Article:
The comment period for RBC2 is about to close. Here are a couple more reasons you should comment.
1. A legal battle and years of uncertainty
The cooperative movement needs to understand the real importance of NCUA board member Mark McWatters’ concerns about legality. When reasonable people can differ about whether a controversial rule is legal — especially one like this, that could have major financial and regulatory impact — the stage is set for lawsuits over permissibility that can take years to resolve.
In the interim, the rule — and the legitimacy of any NCUA enforcement measures — would be in limbo. Years of uncertainty would be even costlier and riskier to individual credit unions and the credit union movement than a quick decision either way. That alone is a strong reason for the NCUA to withdraw rule or revise it so as to ensure its legitimacy.
2. Cracks In The Cooperative Movement
Stephen Nelson of the Utah League is concerned that RBC2 has the potential to tear the credit union movement asunder. “If we raise the definition of small to $100 million, then you’re either small or complex and there’s nothing in between. It gives the banks the ability to divide us.”
Some seem to wonder if that isn’t the point. In a response to my first blog in this series, former NCUA examiner Carolyn Warden asked, “Could the bankers’ associations think of a better way to rid themselves of competition from fairly priced financial services than implementing this RBC requirement? Why should they lobby Congress,” she goes on, “when NCUA is doing all this for them and against consumers?”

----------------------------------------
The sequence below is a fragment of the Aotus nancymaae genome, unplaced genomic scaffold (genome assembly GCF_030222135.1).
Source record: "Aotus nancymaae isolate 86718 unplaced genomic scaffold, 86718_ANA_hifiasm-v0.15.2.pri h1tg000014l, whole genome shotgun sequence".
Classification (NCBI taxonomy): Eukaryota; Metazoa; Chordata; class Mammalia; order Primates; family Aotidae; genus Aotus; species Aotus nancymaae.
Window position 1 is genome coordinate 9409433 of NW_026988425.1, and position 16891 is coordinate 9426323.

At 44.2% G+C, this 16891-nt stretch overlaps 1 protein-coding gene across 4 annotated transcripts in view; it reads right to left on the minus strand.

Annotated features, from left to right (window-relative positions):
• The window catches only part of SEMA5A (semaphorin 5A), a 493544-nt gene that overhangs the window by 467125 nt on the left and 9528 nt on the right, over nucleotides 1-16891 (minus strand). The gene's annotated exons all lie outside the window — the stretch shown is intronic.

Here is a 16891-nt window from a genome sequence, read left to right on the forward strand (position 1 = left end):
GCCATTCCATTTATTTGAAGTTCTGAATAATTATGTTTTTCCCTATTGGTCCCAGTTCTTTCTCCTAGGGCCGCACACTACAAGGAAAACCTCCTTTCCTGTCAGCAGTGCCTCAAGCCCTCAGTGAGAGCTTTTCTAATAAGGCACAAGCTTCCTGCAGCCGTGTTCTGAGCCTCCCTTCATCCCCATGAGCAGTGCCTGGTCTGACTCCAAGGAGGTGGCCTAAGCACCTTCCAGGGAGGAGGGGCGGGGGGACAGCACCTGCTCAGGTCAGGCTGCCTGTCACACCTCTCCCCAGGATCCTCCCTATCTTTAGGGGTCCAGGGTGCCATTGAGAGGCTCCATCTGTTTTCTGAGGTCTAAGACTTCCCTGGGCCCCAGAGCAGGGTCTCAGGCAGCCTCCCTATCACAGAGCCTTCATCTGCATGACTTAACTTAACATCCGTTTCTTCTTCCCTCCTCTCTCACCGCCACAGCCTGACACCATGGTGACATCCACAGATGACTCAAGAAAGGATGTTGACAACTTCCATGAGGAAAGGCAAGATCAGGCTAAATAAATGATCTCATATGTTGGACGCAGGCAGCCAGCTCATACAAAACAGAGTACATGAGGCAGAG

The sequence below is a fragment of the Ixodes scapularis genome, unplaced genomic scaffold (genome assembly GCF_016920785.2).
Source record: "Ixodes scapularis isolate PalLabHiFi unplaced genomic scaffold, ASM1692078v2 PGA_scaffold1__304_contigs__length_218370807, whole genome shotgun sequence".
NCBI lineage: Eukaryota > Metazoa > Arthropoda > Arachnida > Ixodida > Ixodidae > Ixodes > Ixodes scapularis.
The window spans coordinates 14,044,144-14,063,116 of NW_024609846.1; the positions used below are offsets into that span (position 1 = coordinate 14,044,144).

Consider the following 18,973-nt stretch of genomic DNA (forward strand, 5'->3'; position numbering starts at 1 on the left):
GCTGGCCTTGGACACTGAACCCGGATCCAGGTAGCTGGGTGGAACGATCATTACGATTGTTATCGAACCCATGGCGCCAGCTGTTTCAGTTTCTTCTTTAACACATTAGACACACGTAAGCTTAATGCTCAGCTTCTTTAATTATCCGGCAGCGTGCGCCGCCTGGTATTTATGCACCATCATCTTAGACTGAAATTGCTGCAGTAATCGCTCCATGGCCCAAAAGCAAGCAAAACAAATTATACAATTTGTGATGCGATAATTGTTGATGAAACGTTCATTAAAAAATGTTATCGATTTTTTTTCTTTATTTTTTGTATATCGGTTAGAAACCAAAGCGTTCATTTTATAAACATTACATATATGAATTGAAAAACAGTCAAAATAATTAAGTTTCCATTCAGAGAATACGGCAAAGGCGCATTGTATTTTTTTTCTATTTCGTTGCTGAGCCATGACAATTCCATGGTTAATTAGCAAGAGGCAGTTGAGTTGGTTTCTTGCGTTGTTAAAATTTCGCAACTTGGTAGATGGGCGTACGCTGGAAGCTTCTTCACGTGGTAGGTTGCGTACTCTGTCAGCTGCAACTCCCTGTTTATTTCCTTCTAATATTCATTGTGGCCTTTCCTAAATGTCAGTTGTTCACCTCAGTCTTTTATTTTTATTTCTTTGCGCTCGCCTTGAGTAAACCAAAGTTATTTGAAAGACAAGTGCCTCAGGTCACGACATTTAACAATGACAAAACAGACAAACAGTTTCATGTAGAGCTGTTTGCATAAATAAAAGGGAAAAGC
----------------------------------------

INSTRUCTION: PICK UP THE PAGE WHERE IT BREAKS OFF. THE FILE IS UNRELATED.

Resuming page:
Good question. What do you think?
Speak out. Speak up. Call your friends. Call your neighbors. Call your colleagues and your members. Tell them you have sent a comment and ask them to do the same.
In Denver last week, McWatters himself urged credit union professionals to engage NCUA, and engagement opportunities don’t come much bigger than this.
RBC2 may not be as important as protecting credit unions’ tax status, but it will help define how financial cooperatives are regulated; whether they will be operated for the benefit of their member-owners or at the whim of government bureaucrats. It is a bad idea, a solution in search of a problem, and an approach that cannot achieve a set of goals that NCUA should not be pursuing anyway.
Short, simple letters make a difference, contrary to some claims. If they point out just one of the myriad shortcomings of RBC2, they are substantive. The effort by some to suggest otherwise just shows how powerful such comments can be.
In Denver last week, McWatters himself urged credit union professionals to engage NCUA, and engagement opportunities don’t come much bigger than this. As my colleague Chip Filson has written, “Others will be watching … the credit union press, the Congress, the public — but most of all your peers” in the credit union community.
Whether you’re for the new RBC rule or against it, your comment is your vote. Cast it here. The April 27 deadline is approaching.
Read The RBC 2 Series From Chris Howard